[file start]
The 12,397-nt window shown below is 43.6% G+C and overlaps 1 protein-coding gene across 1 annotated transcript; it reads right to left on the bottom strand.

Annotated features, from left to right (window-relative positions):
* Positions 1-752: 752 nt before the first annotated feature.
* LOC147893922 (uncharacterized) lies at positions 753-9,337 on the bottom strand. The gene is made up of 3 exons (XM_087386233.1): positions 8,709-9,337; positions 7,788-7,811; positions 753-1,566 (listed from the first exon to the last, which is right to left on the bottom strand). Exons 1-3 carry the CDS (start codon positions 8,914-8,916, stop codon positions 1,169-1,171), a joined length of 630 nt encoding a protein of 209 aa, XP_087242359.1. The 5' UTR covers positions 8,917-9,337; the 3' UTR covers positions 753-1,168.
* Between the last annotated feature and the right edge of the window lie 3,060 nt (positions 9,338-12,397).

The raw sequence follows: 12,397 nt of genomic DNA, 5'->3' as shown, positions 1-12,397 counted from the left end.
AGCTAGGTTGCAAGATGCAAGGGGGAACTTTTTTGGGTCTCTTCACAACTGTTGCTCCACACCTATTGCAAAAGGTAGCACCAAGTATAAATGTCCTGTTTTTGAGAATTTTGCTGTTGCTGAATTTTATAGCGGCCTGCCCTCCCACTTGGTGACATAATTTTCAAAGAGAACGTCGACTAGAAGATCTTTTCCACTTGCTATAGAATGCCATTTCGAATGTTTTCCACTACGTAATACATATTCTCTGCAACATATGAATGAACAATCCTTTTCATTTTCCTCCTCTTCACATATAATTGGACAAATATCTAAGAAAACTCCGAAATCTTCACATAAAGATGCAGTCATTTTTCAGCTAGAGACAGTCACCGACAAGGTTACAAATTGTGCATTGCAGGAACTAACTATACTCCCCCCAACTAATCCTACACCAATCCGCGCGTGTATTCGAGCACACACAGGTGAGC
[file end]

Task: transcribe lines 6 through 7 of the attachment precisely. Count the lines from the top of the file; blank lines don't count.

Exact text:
The raw sequence follows: 12,397 nt of genomic DNA, 5'->3' as shown, positions 1-12,397 counted from the left end.
AGCTAGGTTGCAAGATGCAAGGGGGAACTTTTTTGGGTCTCTTCACAACTGTTGCTCCACACCTATTGCAAAAGGTAGCACCAAGTATAAATGTCCTGTTTTTGAGAATTTTGCTGTTGCTGAATTTTATAGCGGCCTGCCCTCCCACTTGGTGACATAATTTTCAAAGAGAACGTCGACTAGAAGATCTTTTCCACTTGCTATAGAATGCCATTTCGAATGTTTTCCACTACGTAATACATATTCTCTGCAACATATGAATGAACAATCCTTTTCATTTTCCTCCTCTTCACATATAATTGGACAAATATCTAAGAAAACTCCGAAATCTTCACATAAAGATGCAGTCATTTTTCAGCTAGAGACAGTCACCGACAAGGTTACAAATTGTGCATTGCAGGAACTAACTATACTCCCCCCAACTAATCCTACACCAATCCGCGCGTGTATTCGAGCACACACAGGTGAGC